I woke up to the sound of slamming against my bedroom wall. My heart raced as a blinding flash of light next to the house set fear in my bones. They were raining fire upon our precious neighborhood. Somehow I pulled myself away from the war outside my window, walking the hallway to my parents’ room two doors away. Horror coalesced with fear at the sight of them engulfed in flames. Vomiting on the floor outside their bedroom is the only moment of grief I can allow. If I don’t get out of this house, I’m going to die. My only solace was that they were holding each other in their last moments. Quickly, I returned to my room to put on some shoes, and stuff some items into a drawstring bag. An extra pair of jeans and a t-shirt. The money I hid in the wall of my closet and a picture of my parents from their wedding. Apocalyptic fire illuminates the night. Like the sun shone through pits in the ground instead of hanging in the sky. Shadows were my cover as I ducked behind cars and hid behind buildings. Lines of raiding parties were marching down every block from here to Westminster street. It was like someone opened a portal and summoned demons from hell. Torches burned and chains clanged in their fists as they moved in unison. Burning all the hard work of our community. Our churches, businesses, banks and schools. They didn’t come here to intimidate us. They came to erase us. Horror-struck me from my hiding place under a delivery truck. A pair of riders on horseback ran down a woman and her two small children. The mother, decapitated by a machete and the horses trampled her children. A deep well of emotion left me momentarily dazed. It was the sound of the chains that broke my trance. Their approach pressed upon me like the humidity of southern summer heat. If I moved too suddenly, I would give myself away and my fists were all I had to defend myself with. An explosion in the distance provided a distraction as I rolled from underneath the truck. When they passed me, I bolted to the nearest building and was spotted as I entered the shadows. Frantically, I searched for an exit. Panic reached out to me in my desperation and I had to bite my hand to make it go away.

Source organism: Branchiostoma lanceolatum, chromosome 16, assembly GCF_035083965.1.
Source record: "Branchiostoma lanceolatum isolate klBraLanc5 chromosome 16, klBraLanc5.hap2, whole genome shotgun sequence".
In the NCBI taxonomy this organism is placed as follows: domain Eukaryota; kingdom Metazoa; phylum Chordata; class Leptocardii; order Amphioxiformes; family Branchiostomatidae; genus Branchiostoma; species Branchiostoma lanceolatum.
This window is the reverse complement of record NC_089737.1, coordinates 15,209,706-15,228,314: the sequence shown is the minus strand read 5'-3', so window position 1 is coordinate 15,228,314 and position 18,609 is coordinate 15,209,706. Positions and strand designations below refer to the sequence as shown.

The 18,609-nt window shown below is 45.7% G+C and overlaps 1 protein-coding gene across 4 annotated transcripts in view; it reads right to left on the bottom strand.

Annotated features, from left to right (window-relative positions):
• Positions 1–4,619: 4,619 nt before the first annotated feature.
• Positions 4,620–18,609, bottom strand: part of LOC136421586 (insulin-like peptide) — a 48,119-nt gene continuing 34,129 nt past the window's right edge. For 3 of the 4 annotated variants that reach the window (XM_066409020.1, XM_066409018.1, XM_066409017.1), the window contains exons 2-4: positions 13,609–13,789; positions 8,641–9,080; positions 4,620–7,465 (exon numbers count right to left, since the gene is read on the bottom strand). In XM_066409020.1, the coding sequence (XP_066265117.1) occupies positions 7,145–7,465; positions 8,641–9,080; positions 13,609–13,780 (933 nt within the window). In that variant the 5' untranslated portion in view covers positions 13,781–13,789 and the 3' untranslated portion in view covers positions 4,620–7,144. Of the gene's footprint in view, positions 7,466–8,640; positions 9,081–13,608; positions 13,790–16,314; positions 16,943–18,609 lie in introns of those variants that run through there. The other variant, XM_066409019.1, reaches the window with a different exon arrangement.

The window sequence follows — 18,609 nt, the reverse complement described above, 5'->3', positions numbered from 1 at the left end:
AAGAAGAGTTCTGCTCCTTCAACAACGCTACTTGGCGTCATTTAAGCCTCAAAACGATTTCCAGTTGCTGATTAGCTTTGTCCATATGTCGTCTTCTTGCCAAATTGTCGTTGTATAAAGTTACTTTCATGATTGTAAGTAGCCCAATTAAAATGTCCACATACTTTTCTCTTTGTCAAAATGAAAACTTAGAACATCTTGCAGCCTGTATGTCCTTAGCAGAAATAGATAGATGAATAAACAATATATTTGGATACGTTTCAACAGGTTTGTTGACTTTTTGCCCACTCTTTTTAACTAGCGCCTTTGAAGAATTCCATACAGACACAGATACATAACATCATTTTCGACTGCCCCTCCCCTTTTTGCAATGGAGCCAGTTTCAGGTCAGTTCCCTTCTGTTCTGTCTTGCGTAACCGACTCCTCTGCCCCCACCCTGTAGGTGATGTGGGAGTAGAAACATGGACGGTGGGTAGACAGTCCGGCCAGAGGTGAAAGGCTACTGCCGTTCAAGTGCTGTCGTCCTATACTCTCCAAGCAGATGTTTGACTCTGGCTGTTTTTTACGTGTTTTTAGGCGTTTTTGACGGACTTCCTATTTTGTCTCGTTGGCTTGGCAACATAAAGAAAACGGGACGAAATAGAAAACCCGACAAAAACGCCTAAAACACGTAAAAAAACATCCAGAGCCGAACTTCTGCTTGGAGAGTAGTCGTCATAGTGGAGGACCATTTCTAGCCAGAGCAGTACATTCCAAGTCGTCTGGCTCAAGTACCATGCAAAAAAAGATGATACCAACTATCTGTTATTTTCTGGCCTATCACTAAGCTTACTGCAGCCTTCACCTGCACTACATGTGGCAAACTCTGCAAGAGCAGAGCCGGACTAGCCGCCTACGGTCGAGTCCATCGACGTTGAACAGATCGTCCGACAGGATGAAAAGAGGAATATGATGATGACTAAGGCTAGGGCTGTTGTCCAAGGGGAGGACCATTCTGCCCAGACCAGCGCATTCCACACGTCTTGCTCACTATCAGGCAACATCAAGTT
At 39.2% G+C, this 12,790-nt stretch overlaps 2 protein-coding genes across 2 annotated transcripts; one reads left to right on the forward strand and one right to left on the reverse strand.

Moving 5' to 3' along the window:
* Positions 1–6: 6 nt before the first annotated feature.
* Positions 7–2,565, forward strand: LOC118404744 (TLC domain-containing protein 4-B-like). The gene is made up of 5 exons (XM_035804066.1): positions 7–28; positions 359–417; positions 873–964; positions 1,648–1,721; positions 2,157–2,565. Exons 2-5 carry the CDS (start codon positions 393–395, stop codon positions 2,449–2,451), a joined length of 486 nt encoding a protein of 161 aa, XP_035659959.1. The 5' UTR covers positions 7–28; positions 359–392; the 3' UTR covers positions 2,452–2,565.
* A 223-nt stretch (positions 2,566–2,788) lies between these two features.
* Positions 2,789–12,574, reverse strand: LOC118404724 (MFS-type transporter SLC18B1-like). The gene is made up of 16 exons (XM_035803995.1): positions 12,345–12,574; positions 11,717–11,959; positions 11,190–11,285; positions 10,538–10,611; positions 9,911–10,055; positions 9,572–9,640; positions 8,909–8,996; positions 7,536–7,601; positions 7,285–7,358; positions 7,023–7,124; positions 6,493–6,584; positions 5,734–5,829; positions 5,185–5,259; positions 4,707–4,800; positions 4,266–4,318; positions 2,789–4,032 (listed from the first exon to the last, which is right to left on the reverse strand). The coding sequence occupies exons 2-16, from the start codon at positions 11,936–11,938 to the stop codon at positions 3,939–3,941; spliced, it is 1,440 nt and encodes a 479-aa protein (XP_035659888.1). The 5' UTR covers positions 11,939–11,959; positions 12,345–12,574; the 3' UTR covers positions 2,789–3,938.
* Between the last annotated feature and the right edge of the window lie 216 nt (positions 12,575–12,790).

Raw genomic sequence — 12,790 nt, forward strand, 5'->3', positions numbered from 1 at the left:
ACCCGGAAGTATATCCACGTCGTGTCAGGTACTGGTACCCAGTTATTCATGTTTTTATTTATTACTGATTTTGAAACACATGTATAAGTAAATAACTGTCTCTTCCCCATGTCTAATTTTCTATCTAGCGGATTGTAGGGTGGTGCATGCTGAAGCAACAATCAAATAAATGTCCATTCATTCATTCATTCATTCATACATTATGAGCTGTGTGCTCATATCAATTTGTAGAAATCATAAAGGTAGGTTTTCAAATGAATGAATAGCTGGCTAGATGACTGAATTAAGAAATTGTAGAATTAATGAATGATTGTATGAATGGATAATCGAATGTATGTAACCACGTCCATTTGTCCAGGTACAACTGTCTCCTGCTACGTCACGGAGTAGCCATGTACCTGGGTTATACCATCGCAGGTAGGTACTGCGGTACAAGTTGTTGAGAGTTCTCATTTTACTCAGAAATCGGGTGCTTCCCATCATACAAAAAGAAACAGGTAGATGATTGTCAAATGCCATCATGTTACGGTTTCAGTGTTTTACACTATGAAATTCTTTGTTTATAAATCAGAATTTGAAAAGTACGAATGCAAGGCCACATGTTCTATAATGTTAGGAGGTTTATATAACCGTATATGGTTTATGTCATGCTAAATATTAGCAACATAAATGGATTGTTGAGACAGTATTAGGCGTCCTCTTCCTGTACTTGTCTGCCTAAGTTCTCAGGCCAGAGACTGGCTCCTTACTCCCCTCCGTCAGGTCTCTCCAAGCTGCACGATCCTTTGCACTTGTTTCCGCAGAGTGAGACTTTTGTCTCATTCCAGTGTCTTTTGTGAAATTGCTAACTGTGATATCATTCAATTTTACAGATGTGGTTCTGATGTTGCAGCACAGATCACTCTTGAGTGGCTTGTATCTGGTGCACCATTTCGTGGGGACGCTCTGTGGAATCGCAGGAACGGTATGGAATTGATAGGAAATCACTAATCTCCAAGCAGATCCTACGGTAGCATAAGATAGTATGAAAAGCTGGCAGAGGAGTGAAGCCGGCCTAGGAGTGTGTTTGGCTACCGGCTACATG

I hissed under my breath. The cool earth became my grounding force as I took a knee and a deep breath. Looking around, my gaze rested on the sign above the back door of the building I was behind. My father’s favorite antique shop. A swift kick opened the door. Once I was safe inside, curiosity calmed my nerves as I explored my sanctuary. Hand painted dolls from a bygone era occupied a shelf. Their blank eyes all staring at the wall of clocks behind me. Copper pendulums swung in unison, echoing the march of the militia outside. This store brought back so many memories and yet I knew I’d never been in this version. As that thought crossed my mind, my mother’s laugh sounded from somewhere in the store. Deep, ragged breaths sent electric blood through my veins as the creeps turned my skin into goosebumps. Strange pressure formed a pit in my stomach. My father’s laugh joined that of my mother, pulling me deeper into the west side of the store. The pressure in my stomach became a fluttering. As if a million butterflies were trying to lift me off the ground. A sensation that gave me pause. I’m fixated on a spot in the dark. It feels like someone is standing in the pitch black waiting for me to notice them. Now I can see a mirror made of black glass wrapped in hand carved wood with strange symbols. For a moment, it’s all I can see. Awareness of the absence of my reflection, called it out from its hiding place. It was so clear that I couldn’t help but to reach out. When my fingers touched the surface of the black glass, it pulled inside and to a carnival. It was daytime, summer, judging by the temperature outside. Young couples and families with children strolled about the fairgrounds holding hands or toting oversized stuffed animals. Cotton candy, funnel cakes, and hot dogs scented the air, making my stomach grumble. Entranced, I didn’t watch where I was going and bumped right into my parents. There they stood, alive, and looking down at me with faces full of concern.